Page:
Landlords have been faced with extra costs over the last year or so. Stamp duty has been raised, tax relief on buy-to-let mortgage interest payments cut, and older properties have required energy efficiency upgrading work.
Some small landlords have sold their properties and stopped buy-to-let investing. Others have formed limited companies to save tax, and many are looking at diversifying their portfolio by investing in commercial or semi-commercial property.
Professional landlords have had to be more astute in their business. Many London landlords are looking at investing in areas in the North of England that provide higher rental yields than London. If a landlord spots a good property deal, they may have to act quickly to purchase it before other potential buyers. Increasingly, they are turning to bridging finance for loans to complete time-sensitive purchases before a long-term mortgage can be arranged.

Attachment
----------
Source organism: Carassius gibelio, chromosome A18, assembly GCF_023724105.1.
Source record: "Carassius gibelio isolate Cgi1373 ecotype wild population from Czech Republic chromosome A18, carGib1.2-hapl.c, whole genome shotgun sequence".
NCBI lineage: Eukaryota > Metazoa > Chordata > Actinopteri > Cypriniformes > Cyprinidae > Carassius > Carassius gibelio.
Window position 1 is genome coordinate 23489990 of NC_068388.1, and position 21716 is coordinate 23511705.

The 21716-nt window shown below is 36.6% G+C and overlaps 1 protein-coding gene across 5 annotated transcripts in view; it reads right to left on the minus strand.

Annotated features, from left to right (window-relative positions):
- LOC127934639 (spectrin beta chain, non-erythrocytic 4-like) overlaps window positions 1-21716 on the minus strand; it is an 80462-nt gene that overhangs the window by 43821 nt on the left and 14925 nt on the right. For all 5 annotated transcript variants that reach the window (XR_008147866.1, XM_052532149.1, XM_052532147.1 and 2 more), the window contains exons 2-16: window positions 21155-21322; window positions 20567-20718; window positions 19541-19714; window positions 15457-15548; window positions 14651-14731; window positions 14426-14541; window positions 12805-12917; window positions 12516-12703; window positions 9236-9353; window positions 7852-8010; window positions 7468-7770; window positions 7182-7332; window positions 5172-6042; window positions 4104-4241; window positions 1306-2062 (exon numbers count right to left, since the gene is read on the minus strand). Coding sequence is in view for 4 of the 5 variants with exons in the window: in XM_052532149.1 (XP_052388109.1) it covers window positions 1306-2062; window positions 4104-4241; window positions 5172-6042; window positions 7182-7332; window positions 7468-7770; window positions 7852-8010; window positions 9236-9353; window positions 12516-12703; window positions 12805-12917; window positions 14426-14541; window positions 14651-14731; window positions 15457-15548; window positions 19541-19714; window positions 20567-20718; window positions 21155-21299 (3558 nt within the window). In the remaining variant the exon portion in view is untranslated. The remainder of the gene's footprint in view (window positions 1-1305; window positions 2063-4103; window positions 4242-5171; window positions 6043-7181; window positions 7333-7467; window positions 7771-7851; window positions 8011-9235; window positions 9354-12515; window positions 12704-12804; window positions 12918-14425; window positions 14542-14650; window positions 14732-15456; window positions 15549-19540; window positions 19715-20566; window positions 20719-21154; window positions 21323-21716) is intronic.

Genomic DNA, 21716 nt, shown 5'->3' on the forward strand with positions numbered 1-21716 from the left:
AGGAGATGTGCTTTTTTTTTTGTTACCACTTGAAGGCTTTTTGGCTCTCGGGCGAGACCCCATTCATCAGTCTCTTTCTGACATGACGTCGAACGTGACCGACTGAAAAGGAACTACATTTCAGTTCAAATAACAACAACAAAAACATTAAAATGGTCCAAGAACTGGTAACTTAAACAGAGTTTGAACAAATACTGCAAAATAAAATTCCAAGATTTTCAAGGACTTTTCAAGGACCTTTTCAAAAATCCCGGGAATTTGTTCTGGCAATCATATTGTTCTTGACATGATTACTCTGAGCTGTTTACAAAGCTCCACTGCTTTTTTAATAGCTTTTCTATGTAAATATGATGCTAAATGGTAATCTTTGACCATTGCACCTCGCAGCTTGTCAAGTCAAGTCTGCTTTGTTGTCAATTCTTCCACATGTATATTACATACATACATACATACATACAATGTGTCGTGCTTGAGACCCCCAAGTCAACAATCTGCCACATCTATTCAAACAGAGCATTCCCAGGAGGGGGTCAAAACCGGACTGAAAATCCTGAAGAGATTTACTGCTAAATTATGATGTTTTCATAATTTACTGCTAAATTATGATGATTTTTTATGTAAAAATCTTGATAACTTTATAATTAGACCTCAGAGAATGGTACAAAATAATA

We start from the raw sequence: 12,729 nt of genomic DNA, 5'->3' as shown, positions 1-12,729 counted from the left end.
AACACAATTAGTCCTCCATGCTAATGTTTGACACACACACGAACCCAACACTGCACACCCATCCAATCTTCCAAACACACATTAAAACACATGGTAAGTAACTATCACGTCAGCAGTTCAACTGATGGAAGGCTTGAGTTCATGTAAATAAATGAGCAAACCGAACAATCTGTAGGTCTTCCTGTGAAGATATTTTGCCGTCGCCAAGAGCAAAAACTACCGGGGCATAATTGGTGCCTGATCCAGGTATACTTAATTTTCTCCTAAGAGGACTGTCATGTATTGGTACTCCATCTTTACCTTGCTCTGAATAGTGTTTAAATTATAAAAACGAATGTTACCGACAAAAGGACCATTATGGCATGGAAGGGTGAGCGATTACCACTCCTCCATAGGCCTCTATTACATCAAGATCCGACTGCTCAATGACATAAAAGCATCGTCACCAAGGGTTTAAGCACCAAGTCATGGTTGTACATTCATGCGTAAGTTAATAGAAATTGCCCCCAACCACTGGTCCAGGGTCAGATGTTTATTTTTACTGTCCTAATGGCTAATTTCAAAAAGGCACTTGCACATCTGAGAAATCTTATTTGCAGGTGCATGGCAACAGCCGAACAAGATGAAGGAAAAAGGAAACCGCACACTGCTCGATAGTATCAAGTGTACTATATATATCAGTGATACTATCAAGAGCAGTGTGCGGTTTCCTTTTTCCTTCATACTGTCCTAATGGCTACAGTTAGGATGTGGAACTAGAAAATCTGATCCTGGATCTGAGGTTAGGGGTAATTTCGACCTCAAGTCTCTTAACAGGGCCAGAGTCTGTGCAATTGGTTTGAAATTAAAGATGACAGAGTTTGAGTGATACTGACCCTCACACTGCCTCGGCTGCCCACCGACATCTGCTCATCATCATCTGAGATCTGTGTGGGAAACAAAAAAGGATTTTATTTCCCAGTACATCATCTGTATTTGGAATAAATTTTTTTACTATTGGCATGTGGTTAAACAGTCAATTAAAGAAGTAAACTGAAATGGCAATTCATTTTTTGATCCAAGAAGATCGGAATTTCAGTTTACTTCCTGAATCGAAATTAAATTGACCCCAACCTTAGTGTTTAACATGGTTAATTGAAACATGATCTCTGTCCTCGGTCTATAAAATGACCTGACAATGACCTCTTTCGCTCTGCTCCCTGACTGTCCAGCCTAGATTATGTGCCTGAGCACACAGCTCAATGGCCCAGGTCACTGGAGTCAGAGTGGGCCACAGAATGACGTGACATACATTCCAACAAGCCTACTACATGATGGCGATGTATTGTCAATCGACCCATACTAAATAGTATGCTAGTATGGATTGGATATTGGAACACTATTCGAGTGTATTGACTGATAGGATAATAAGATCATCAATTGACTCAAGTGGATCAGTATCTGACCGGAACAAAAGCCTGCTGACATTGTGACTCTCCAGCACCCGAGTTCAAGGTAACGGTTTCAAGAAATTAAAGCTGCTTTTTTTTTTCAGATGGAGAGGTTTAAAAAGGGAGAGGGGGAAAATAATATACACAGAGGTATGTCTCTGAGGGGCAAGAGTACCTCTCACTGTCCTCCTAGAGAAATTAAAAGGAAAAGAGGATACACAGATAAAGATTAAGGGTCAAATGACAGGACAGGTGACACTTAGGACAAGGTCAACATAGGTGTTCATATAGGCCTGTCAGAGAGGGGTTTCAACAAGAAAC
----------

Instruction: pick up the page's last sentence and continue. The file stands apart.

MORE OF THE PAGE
Bridging brokers can arrange bridging loans for landlords. Another key role of the broker is to advise on the exit strategy, a plan for when and how the bridging loan will be repaid.
A broker’s responsibility does not end after the loan has been arranged. They can stay in touch with the borrower to check that the exit strategy is going according to plan. A good broker builds a relationship with a landlord so that they are the first place that the landlord will contact to source a loan each time they find a suitable building to invest in.